RALEIGH — North Carolina counties would be limited in the sales taxes they could charge in a bill that surfaced Wednesday in the Senate. The move could prevent voters in the state’s most populous county from deciding whether to raise their taxes further in November.
Local tax officials, however, say it is far to early to determine how much impact the bill could have should it become a law.
Sales tax in Surry County generates more than $15 million a year, which county Finance Director Betty Taylor said was a “substantial part of the county’s revenue.”
“It’s the number two source of money in Surry County, behind only property taxes,” Taylor said.
The Senate Finance Committee voted for a measure that would cap the local sales and use taxes a county can collect at 2.5 percent of the price of a good or service. That would mean the combined state and local sales tax would be limited to 7.25 percent, with exceptions for Durham and Orange counties, which are currently at 7.5 percent. The two counties already have approved a local tax for public transportation needs.
The combined tax is 6.75 percent in 73 of North Carolina’s 100 counties. The rest have approved higher rates through various voter referenda in recent years.
In Surry County, the county’s allocation of its seven percent tax rates is 2.25 percent, with the other 4.75 percent going to the state.
County voters passed a referendum in 2008 to hike its tax rate .25 cent to its current level, taking advantage of a state law that allowed the voters to decide whether to raise the county’s sales tax rate..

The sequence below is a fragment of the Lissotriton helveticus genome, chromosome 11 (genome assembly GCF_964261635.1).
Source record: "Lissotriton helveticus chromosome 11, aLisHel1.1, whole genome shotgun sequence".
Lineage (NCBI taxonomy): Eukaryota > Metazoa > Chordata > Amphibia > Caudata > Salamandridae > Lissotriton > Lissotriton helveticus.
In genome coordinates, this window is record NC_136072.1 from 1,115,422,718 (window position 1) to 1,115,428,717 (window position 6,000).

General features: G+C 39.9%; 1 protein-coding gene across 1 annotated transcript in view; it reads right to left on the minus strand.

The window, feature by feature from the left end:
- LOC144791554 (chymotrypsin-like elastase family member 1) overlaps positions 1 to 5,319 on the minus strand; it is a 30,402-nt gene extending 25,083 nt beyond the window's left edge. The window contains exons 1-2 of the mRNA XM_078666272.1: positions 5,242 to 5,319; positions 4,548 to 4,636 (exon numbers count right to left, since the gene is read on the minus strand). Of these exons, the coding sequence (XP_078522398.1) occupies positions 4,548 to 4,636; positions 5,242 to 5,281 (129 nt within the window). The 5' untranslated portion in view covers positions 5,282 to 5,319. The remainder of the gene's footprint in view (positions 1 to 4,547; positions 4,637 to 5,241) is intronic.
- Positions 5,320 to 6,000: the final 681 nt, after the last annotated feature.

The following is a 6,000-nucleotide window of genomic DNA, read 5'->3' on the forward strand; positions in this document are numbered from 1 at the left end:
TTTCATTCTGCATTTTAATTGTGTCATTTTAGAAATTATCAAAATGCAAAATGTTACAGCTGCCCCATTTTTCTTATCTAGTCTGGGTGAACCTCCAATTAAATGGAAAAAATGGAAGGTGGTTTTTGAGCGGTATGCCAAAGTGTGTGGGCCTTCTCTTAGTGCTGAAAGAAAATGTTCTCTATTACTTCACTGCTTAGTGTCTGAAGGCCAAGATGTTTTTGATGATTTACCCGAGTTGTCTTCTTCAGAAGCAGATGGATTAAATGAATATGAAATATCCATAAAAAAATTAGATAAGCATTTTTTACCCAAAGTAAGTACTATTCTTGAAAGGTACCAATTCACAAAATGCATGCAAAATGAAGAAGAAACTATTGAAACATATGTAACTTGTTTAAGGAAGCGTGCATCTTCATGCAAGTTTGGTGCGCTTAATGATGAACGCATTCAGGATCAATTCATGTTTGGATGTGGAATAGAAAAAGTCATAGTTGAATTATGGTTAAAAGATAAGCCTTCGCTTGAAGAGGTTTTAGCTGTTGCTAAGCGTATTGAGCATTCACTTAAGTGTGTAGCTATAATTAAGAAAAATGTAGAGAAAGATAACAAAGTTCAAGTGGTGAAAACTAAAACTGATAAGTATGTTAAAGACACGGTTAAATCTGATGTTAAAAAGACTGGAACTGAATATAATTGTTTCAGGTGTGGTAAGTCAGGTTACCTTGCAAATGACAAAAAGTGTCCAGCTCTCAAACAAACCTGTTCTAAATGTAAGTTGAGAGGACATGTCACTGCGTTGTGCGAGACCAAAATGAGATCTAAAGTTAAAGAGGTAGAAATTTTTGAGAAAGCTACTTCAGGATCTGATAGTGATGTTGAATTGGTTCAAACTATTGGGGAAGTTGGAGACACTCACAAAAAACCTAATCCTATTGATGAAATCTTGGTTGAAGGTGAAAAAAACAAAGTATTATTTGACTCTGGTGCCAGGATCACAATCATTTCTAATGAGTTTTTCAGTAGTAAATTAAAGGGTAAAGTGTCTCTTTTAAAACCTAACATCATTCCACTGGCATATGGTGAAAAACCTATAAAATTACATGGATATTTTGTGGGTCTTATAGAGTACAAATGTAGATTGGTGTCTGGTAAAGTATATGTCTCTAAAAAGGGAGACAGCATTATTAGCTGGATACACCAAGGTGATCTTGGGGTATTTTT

“While that money can be used for any purpose, the county’s choice was to use it for debt service on school construction projects,” Taylor said.
“This is really about leveling the playing field for all counties, and in many cases offering flexibility but at the same time protecting the taxpayer,” said Sen. Rick Gunn, R-Alamance, the chief proponent of the Senate version of a House measure originally designed to expand a targeted tax incentive for a large manufacturing plant.
The bill appears to conflict with a Mecklenburg County referendum this fall for an additional quarter-percent on its sales tax because the combined rate in the county, which contains Charlotte, is already 7.25 percent. Proceeds from the additional 0.25 percent would go largely to help pay for teacher raises.
The measure would allow all counties to ask voters to raise an optional public transportation tax by a half-penny. Currently, most counties are allowed to seek a quarter-cent.
There would also be created a new option for counties to seek a half-cent sales tax increase through a referendum, with proceeds for public education. But the cap would remain in effect and a county could not levy the tax while simultaneously charging the public transportation tax.
Representatives of the North Carolina Association of County Commissioners and the N.C. League of Municipalities told committee members they appreciated the attention to local revenues but raised concerns about details in the bill and suggested the issues be studied. Cities receive a portion of some local sales taxes.
For Taylor, it’s too early to tell what the final legislation, if passed, will look like.
“One way you look at it, it’s like it’s limiting county rights,” she said. “But we don’t have the authority to increase sales taxes anyway. It must be approved by the legislature.
“This is a very complicated thing, and there are a lot of details that have to be worked out before counties can make an informed decision.”